The third member of the Itanium chip family, announced Monday, is the company's best shot to date at taking on Sun and IBM in the market for high-end server processors.
With "Madison," Intel is hoping the third time's a charm.
Madison, the third member of the Itanium chip family, is Intel's best shot to date at taking on Sun Microsystems and IBM in the market for high-end server chips. If the Santa Clara, Calif.-based chipmaker succeeds with its ambitious plans, the higher end of the $43 billion server market will be remade around Itanium the way the lower end now centers on Intel's Xeon chips.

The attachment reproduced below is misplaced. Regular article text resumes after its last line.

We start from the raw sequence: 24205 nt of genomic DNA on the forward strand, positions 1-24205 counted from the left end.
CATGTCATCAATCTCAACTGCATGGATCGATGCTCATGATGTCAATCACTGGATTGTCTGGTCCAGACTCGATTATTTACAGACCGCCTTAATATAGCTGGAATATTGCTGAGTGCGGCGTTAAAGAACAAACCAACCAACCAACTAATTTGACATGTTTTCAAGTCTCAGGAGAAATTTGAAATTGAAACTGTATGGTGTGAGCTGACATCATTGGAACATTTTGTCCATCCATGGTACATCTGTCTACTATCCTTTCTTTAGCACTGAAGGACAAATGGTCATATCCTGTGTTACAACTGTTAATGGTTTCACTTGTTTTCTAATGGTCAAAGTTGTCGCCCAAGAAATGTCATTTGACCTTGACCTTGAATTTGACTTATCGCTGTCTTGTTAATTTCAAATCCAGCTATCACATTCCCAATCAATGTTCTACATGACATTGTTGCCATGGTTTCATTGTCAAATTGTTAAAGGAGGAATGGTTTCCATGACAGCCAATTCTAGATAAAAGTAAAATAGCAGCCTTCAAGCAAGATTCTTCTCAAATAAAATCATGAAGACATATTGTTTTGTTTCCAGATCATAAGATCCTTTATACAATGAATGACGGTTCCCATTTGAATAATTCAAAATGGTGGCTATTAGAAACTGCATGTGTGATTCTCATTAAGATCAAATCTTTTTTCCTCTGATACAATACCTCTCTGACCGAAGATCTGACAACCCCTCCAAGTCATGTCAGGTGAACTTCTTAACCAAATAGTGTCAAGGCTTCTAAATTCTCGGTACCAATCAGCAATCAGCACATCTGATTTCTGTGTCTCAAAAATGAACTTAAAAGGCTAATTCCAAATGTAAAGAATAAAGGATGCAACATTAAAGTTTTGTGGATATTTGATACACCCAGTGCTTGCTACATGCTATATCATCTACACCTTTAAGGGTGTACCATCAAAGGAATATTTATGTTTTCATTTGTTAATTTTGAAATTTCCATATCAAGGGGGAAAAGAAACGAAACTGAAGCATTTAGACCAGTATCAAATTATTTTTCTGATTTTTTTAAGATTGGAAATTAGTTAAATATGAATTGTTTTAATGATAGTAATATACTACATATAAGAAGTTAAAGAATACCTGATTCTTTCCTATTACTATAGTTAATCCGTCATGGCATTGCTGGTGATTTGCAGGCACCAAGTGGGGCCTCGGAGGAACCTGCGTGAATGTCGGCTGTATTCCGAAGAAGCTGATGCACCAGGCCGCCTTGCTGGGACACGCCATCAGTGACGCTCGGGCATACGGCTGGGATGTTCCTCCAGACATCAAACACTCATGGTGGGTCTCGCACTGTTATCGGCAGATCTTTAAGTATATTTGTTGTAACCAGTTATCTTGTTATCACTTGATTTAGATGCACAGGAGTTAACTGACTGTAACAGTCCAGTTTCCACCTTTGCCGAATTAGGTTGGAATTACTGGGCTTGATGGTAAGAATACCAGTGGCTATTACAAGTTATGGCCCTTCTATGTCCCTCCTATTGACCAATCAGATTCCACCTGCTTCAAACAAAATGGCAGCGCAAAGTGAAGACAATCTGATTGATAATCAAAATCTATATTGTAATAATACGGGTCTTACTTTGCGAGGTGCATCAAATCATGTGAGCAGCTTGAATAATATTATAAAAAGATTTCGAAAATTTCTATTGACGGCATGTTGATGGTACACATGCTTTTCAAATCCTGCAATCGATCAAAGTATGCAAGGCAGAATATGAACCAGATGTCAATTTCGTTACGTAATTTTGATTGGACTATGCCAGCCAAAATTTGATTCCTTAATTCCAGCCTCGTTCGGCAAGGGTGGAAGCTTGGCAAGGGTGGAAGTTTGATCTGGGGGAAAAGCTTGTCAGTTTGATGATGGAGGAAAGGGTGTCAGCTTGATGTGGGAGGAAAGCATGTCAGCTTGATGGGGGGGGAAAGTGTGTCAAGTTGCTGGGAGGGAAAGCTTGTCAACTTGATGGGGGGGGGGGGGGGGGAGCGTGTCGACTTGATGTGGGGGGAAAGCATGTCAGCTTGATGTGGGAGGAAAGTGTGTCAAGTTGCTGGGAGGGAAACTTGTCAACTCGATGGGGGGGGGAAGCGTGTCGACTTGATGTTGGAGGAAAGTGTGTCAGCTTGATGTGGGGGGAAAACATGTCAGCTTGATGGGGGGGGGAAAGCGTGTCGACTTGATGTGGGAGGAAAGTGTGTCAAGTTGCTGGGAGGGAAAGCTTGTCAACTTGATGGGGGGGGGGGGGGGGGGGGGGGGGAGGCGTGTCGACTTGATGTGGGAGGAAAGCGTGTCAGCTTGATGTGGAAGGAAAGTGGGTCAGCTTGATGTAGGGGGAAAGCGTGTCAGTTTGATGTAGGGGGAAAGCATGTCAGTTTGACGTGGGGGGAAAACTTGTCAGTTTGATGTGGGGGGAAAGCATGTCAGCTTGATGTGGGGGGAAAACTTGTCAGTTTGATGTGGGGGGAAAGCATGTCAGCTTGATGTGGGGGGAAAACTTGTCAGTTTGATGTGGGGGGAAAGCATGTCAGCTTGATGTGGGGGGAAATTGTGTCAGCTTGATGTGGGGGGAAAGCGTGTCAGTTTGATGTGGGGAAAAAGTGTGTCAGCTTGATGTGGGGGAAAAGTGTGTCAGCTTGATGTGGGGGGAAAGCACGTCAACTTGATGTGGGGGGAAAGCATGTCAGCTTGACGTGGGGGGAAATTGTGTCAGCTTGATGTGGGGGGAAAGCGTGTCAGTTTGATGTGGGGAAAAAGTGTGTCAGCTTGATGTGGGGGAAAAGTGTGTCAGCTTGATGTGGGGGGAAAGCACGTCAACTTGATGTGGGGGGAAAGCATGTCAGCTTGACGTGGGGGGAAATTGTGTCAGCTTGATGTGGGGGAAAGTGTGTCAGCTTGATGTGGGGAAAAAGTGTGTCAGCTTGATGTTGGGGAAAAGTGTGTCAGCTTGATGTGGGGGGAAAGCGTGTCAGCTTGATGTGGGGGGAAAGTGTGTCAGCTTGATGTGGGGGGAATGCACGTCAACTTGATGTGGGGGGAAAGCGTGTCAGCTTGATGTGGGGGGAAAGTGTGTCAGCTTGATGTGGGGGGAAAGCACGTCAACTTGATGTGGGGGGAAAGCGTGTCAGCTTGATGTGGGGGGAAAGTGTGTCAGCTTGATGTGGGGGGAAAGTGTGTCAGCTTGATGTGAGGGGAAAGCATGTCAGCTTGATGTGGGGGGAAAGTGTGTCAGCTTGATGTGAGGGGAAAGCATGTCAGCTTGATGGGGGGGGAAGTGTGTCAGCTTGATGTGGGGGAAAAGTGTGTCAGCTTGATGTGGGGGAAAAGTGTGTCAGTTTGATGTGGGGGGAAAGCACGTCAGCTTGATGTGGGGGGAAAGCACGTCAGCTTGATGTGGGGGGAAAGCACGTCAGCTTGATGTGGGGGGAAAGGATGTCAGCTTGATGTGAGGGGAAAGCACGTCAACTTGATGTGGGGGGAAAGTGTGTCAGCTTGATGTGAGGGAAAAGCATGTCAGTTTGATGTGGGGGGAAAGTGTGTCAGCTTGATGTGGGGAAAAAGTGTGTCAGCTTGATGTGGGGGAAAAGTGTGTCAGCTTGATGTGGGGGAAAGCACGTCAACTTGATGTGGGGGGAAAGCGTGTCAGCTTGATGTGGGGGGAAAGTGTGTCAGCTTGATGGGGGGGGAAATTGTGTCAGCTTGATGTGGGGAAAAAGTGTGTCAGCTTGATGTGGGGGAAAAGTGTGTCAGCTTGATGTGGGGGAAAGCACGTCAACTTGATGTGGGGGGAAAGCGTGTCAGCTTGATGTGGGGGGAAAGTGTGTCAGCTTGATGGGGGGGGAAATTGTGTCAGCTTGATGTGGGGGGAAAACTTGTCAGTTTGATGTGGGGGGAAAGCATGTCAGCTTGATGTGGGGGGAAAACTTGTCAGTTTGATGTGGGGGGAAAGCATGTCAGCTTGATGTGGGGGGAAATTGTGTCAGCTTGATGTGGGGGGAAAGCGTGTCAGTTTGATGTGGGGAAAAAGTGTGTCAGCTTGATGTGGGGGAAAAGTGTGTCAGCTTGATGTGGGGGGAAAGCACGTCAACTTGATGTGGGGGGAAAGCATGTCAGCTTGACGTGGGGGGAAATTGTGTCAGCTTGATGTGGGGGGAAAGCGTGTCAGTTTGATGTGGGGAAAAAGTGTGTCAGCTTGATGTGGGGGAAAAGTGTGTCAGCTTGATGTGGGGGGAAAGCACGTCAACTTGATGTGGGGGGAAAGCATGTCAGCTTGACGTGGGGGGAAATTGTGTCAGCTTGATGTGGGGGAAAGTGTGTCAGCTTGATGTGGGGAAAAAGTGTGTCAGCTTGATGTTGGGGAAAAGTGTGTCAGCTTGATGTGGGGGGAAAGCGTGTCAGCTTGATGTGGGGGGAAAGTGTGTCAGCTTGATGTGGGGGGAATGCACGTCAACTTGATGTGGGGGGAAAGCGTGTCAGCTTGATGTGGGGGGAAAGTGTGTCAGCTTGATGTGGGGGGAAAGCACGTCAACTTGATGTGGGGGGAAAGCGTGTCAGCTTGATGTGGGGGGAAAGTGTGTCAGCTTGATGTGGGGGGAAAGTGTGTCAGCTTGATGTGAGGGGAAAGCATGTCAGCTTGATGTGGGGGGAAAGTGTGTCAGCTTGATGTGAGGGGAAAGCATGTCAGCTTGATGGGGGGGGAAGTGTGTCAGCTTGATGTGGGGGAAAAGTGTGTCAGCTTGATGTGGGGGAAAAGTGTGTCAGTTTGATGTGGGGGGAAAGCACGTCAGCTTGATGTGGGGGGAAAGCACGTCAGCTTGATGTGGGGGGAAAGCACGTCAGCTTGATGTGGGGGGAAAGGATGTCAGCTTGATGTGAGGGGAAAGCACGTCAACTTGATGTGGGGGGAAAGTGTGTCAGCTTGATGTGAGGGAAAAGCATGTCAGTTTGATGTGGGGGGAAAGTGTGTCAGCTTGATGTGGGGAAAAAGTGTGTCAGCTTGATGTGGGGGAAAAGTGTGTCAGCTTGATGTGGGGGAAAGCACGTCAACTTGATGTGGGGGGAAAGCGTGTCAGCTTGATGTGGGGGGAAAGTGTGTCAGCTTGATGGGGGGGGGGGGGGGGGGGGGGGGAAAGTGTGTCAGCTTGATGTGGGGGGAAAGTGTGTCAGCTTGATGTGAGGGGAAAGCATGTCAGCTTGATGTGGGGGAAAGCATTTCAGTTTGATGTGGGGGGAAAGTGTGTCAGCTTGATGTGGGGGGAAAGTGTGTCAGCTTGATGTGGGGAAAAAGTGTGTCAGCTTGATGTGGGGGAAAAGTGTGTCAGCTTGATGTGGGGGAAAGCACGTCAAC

The chip debuted Monday under the Itanium 2 name, along with new versions of the Xeon processor for midrange servers. Madison offers roughly 50 percent better performance over its most recent predecessor, according to Intel, and is already rated highly against the best chips audited benchmark tests.
But just as importantly, Intel and its allies have finally begun attracting broad support from server makers and the software companies. By the end of the year, there will be more than 50 different Itanium 2 systems on the market.
Similarly, the software customer base is expanding. More than 400 programs, including Windows, SAS Institute's business analysis software, SAP's accounting software, and Oracle's 9i database software, have been ported to Itanium 2. Customers using Itanium 2 in pilots or for actual work include Sun America, Agilent Technologies, British Petroleum and BMW.